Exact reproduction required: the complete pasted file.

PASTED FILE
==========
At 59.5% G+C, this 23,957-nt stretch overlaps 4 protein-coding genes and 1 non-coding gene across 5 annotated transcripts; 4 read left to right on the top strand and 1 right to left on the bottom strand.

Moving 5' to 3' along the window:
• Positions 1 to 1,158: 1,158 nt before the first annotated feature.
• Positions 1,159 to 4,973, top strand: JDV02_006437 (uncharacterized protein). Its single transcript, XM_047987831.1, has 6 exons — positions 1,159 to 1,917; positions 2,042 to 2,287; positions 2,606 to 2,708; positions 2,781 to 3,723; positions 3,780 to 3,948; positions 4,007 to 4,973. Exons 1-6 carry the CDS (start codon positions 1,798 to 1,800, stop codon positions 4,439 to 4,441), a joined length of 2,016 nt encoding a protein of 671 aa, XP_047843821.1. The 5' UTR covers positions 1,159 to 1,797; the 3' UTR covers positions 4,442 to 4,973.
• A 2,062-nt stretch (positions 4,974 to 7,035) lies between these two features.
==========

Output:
At 59.5% G+C, this 23,957-nt stretch overlaps 4 protein-coding genes and 1 non-coding gene across 5 annotated transcripts; 4 read left to right on the top strand and 1 right to left on the bottom strand.

Moving 5' to 3' along the window:
• Positions 1 to 1,158: 1,158 nt before the first annotated feature.
• Positions 1,159 to 4,973, top strand: JDV02_006437 (uncharacterized protein). Its single transcript, XM_047987831.1, has 6 exons — positions 1,159 to 1,917; positions 2,042 to 2,287; positions 2,606 to 2,708; positions 2,781 to 3,723; positions 3,780 to 3,948; positions 4,007 to 4,973. Exons 1-6 carry the CDS (start codon positions 1,798 to 1,800, stop codon positions 4,439 to 4,441), a joined length of 2,016 nt encoding a protein of 671 aa, XP_047843821.1. The 5' UTR covers positions 1,159 to 1,797; the 3' UTR covers positions 4,442 to 4,973.
• A 2,062-nt stretch (positions 4,974 to 7,035) lies between these two features.